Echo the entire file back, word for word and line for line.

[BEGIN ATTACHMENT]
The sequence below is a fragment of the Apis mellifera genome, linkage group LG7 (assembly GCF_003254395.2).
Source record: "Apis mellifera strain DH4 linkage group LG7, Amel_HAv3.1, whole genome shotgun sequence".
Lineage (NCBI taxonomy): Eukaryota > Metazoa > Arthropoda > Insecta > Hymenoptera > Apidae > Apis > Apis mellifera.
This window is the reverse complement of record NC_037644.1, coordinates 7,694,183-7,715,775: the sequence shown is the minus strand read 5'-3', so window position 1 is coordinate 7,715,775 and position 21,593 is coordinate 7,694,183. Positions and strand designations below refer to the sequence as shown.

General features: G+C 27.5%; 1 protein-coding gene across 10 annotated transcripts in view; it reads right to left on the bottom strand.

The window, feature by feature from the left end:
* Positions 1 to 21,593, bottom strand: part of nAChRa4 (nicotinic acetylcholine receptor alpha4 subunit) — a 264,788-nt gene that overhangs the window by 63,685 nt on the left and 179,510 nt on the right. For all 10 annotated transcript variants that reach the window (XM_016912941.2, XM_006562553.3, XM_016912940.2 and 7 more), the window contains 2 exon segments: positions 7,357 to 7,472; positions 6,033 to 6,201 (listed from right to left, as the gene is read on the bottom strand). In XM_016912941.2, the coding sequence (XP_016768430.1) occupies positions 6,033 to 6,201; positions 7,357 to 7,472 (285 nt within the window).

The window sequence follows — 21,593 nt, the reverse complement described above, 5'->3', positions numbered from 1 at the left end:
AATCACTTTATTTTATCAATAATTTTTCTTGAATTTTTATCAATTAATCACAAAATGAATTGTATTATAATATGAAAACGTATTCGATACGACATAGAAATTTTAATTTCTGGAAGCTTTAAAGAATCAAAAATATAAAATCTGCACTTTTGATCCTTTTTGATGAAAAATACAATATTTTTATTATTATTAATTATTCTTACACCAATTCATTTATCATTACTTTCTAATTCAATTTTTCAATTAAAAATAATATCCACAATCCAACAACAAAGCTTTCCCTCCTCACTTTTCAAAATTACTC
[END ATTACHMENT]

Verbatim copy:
The sequence below is a fragment of the Apis mellifera genome, linkage group LG7 (assembly GCF_003254395.2).
Source record: "Apis mellifera strain DH4 linkage group LG7, Amel_HAv3.1, whole genome shotgun sequence".
Lineage (NCBI taxonomy): Eukaryota > Metazoa > Arthropoda > Insecta > Hymenoptera > Apidae > Apis > Apis mellifera.
This window is the reverse complement of record NC_037644.1, coordinates 7,694,183-7,715,775: the sequence shown is the minus strand read 5'-3', so window position 1 is coordinate 7,715,775 and position 21,593 is coordinate 7,694,183. Positions and strand designations below refer to the sequence as shown.

General features: G+C 27.5%; 1 protein-coding gene across 10 annotated transcripts in view; it reads right to left on the bottom strand.

The window, feature by feature from the left end:
* Positions 1 to 21,593, bottom strand: part of nAChRa4 (nicotinic acetylcholine receptor alpha4 subunit) — a 264,788-nt gene that overhangs the window by 63,685 nt on the left and 179,510 nt on the right. For all 10 annotated transcript variants that reach the window (XM_016912941.2, XM_006562553.3, XM_016912940.2 and 7 more), the window contains 2 exon segments: positions 7,357 to 7,472; positions 6,033 to 6,201 (listed from right to left, as the gene is read on the bottom strand). In XM_016912941.2, the coding sequence (XP_016768430.1) occupies positions 6,033 to 6,201; positions 7,357 to 7,472 (285 nt within the window).

The window sequence follows — 21,593 nt, the reverse complement described above, 5'->3', positions numbered from 1 at the left end:
AATCACTTTATTTTATCAATAATTTTTCTTGAATTTTTATCAATTAATCACAAAATGAATTGTATTATAATATGAAAACGTATTCGATACGACATAGAAATTTTAATTTCTGGAAGCTTTAAAGAATCAAAAATATAAAATCTGCACTTTTGATCCTTTTTGATGAAAAATACAATATTTTTATTATTATTAATTATTCTTACACCAATTCATTTATCATTACTTTCTAATTCAATTTTTCAATTAAAAATAATATCCACAATCCAACAACAAAGCTTTCCCTCCTCACTTTTCAAAATTACTC